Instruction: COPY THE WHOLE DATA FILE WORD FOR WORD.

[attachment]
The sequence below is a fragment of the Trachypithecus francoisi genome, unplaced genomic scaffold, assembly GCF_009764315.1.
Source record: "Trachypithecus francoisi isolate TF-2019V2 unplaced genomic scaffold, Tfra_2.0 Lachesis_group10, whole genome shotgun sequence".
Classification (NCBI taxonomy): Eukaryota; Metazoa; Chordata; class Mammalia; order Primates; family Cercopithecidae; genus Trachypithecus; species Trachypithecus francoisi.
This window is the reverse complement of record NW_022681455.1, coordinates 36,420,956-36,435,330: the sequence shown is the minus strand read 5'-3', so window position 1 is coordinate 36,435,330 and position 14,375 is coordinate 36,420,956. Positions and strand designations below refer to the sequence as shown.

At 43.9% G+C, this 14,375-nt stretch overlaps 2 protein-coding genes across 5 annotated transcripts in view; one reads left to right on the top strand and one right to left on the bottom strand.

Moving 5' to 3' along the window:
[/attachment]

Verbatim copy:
The sequence below is a fragment of the Trachypithecus francoisi genome, unplaced genomic scaffold, assembly GCF_009764315.1.
Source record: "Trachypithecus francoisi isolate TF-2019V2 unplaced genomic scaffold, Tfra_2.0 Lachesis_group10, whole genome shotgun sequence".
Classification (NCBI taxonomy): Eukaryota; Metazoa; Chordata; class Mammalia; order Primates; family Cercopithecidae; genus Trachypithecus; species Trachypithecus francoisi.
This window is the reverse complement of record NW_022681455.1, coordinates 36,420,956-36,435,330: the sequence shown is the minus strand read 5'-3', so window position 1 is coordinate 36,435,330 and position 14,375 is coordinate 36,420,956. Positions and strand designations below refer to the sequence as shown.

At 43.9% G+C, this 14,375-nt stretch overlaps 2 protein-coding genes across 5 annotated transcripts in view; one reads left to right on the top strand and one right to left on the bottom strand.

Moving 5' to 3' along the window: